Freesteel Blog » New datalogger ready for impact

New datalogger ready for impact

Wednesday, March 23rd, 2016 at 6:16 pm Written by:

Final late blog of the day.

An end-to-end design in Kicad all by myself, which was then cut out beautifully on the triangle machine tool.



Soldering, laser cutting and 3D printing took up the following week, and it should now small enough to fit onto the glider without getting in the way.

(Tom’s trick of defining a virtual second side of the board which we don’t actually cut, but instead implement with jumper wires worked a treat.)


We’ve got the questionable barometer, GPS, humidity, 2 temperature sensors, wind meter and an absolute orientation sensor (at the top) all logging at high frequency to an SD card and with an OLED screen to show me what’s not working so I can fix it in time. The black slab at the bottom holds 4 AA cells.

First thing that got logged was my fridge over last night using a string of 5 temperature sensors left over from Housahedron days:


It’s the most boring high efficiency fridge in the world with a cooling cycle of four hours and, not surprisingly, different temperatures on each of the glass shelves.

I’m wondering if the new microbit device, of which a million will be distributed to children, has enough tech in it to use as a fridge logger. Everyone has a fridge. This would make an easy project for kids to log and upload the data of their make and model to a common place in order to find where the crappy fridges are. In the future they need to all be found and replaced, because they cost significant energy and CO2, but nobody knows since the electricity bills are aggregated for all appliances in one house and are mostly unknown.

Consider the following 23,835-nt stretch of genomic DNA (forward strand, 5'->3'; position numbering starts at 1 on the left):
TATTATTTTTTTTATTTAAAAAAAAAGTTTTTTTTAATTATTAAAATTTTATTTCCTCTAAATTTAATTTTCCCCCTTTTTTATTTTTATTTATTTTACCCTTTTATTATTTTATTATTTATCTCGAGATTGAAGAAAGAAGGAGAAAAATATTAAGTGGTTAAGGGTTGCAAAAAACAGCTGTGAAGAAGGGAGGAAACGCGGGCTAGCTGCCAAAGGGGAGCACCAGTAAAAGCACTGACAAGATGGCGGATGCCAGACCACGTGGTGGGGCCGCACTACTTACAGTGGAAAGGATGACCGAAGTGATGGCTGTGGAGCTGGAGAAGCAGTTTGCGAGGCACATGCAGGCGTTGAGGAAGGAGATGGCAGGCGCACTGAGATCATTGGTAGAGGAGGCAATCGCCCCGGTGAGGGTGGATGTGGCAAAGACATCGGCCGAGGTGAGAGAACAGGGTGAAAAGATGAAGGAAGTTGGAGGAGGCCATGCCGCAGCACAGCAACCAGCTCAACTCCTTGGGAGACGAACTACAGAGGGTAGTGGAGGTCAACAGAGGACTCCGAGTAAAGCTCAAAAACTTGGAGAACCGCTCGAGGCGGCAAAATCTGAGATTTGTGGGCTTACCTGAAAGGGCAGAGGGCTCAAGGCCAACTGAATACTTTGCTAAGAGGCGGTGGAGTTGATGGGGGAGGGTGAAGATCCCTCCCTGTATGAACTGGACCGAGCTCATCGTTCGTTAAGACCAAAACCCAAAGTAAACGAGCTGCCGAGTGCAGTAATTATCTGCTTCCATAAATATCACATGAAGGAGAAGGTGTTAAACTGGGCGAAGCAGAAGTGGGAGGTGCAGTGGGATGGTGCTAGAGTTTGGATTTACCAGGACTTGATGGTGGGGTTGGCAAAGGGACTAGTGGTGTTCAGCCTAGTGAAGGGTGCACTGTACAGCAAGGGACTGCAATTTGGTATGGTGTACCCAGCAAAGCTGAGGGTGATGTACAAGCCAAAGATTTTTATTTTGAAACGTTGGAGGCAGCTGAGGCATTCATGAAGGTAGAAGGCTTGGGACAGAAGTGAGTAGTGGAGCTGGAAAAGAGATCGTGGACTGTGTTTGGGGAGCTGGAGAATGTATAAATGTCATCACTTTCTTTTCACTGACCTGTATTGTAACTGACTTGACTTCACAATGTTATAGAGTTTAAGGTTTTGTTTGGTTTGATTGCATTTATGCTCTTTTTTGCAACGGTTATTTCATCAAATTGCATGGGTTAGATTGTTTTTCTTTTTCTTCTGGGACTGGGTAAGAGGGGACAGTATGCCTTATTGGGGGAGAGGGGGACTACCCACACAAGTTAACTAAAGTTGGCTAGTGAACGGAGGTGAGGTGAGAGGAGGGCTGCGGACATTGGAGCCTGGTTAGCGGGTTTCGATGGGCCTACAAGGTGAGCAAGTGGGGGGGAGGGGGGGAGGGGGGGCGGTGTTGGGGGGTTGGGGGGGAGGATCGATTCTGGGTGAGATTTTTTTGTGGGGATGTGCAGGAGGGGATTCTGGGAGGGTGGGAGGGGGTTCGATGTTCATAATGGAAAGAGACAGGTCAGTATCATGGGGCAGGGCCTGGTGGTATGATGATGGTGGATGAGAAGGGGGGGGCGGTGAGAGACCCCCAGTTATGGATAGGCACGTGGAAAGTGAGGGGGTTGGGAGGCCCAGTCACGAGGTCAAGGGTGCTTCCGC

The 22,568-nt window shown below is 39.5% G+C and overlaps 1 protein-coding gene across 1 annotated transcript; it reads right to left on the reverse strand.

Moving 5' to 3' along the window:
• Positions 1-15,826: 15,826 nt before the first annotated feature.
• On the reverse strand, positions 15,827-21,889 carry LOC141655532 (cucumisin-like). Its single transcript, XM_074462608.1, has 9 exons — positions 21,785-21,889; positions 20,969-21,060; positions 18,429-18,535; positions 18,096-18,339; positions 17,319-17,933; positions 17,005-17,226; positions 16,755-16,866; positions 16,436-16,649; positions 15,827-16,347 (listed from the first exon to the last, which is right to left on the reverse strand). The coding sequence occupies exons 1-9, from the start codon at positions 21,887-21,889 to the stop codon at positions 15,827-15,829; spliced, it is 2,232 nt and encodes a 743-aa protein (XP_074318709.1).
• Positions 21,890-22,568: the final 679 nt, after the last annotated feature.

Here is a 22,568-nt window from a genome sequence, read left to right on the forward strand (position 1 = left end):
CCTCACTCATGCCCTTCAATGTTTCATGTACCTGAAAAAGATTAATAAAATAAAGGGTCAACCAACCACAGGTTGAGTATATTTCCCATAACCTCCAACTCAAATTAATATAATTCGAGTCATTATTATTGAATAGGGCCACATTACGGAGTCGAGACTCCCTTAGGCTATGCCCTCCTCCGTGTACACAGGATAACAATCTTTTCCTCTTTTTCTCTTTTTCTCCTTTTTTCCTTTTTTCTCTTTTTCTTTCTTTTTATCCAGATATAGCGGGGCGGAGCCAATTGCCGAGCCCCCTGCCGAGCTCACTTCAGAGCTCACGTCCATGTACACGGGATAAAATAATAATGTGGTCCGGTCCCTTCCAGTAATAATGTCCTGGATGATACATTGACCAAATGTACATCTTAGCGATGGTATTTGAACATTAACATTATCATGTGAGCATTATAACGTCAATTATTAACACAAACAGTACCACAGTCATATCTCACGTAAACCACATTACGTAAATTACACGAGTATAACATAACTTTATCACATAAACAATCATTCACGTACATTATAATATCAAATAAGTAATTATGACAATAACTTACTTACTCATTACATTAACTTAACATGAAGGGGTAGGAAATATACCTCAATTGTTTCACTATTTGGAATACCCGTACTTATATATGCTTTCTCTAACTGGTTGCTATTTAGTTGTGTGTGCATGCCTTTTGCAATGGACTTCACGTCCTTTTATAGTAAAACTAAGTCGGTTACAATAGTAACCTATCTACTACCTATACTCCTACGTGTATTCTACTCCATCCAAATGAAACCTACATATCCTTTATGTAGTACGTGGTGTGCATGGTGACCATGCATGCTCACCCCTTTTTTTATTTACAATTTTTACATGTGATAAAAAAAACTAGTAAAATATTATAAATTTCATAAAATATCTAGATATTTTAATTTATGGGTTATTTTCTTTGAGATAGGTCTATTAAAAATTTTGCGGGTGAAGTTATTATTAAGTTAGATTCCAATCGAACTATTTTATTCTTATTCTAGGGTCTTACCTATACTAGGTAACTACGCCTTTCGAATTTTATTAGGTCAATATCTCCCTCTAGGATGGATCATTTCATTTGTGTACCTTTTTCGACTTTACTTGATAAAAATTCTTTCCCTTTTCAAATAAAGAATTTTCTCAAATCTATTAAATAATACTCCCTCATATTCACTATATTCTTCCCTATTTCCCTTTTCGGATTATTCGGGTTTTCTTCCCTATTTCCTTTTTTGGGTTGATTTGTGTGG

For contrast, here’s an overnight log (interrupted at 4am in the morning for my host to get up and drive to London) of a fridge in Leeds using a different datalogger where the cycle is four times an hour:
I can’t explain the long hiccup at 3am where it skipped 3 cycles. Maybe there is a lot of information in that particular curve, such that the real way to find out about the quality of the fridge is to turn it completely off and measure how warm it gets overnight. Great idea. I can see a lot of kids getting into trouble over that one when the food is all spoiled. To which they can respond: “Hey look, it’s only the fridge. It’s not like I’ve done it to the whole planet.”

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